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The French government rates hotels on a one- to five-star system. In 2011, a new rating of "palace" (or palais) rating was given to a small number of luxury hotels, which takes them beyond the five-star rating. Only one is in Provence and the Riviera, the Grand Hôtel du Cap Ferrat in St-Jean-Cap-Ferrat, and all hotels will have their "palace" rating reviewed after 5 years. Generally speaking, one-star hotels are budget accommodations; two-star lodgings are good tourist hotels; three stars go to high-quality hotels; and four and five stars are reserved for deluxe accommodations. Travelers will notice that the number of stars often bear little resemblance to the quality of the hotel. A three-star could have just slipped into the category and needs a more polish, while a two-star might be missing a vital ingredient that takes it to the next level, usually something as simple as the lack of an elevator. The French tourism industry is in the process of standardizing all of the criteria, but this is still a work in progress. In some of the lower categories, the rooms might not have private bathrooms; instead, many have a sink and maybe a bidet. Not all private bathrooms have a bathtub/shower combination; ask in advance if it matters to you.

More and more hotels in France are joining Green Globe's worldwide certification label for sustainable tourism. For more information on environmentally friendly hotels in Provence and the Riviera, contact Green Globe (tel. 06-15-09-27-21; www.greenglobe.com). In Cannes, the Hotel Martinez and the InterContinental Carlton hold a Green Globe certification.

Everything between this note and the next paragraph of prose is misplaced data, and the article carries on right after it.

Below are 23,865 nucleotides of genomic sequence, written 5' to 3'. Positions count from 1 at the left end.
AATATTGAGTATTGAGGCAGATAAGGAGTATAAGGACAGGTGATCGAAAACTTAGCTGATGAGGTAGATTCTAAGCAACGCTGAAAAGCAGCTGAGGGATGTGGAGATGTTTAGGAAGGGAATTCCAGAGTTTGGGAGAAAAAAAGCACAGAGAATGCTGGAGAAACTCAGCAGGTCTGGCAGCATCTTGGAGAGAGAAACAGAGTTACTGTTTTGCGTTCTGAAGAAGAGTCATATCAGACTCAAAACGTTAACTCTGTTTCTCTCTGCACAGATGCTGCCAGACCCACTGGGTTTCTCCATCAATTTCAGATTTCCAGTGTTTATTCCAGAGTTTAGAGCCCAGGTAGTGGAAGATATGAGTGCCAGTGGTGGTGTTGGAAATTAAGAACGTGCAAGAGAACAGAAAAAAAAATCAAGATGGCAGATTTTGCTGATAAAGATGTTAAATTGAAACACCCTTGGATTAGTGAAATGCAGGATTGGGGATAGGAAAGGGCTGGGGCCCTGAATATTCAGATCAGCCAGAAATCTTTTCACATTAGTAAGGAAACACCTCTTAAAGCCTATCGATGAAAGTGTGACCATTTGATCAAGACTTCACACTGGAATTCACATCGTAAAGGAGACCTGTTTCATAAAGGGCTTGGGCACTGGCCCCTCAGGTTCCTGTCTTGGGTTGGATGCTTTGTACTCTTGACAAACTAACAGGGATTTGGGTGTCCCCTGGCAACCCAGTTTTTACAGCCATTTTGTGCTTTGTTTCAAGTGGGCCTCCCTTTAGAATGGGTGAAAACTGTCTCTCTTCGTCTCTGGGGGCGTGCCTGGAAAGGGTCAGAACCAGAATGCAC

Relais & Châteaux

This organization of deluxe hotels began in France in 1954 when a group of hoteliers joined together to set the highest standards for luxurious hotel living and dining. Initially the hotels were along the route of the Paris-Riviera train. These relais de campagne offered travelers an unforgettable gastronomic experience as they made their way south. Not surprisingly, it wasn't long before this route was christened La Route du Bonheur (the road of happiness). Relais & Châteaux establishments are former castles, abbeys, manor houses, and town houses converted into elegant hotels. All have a limited number of rooms, so reservations are imperative. Many of these owner-run establishments have pools, tennis courts, and spa facilities. For information and reservations, call tel. 800/735-2478, or check out the website www.relaischateaux.com.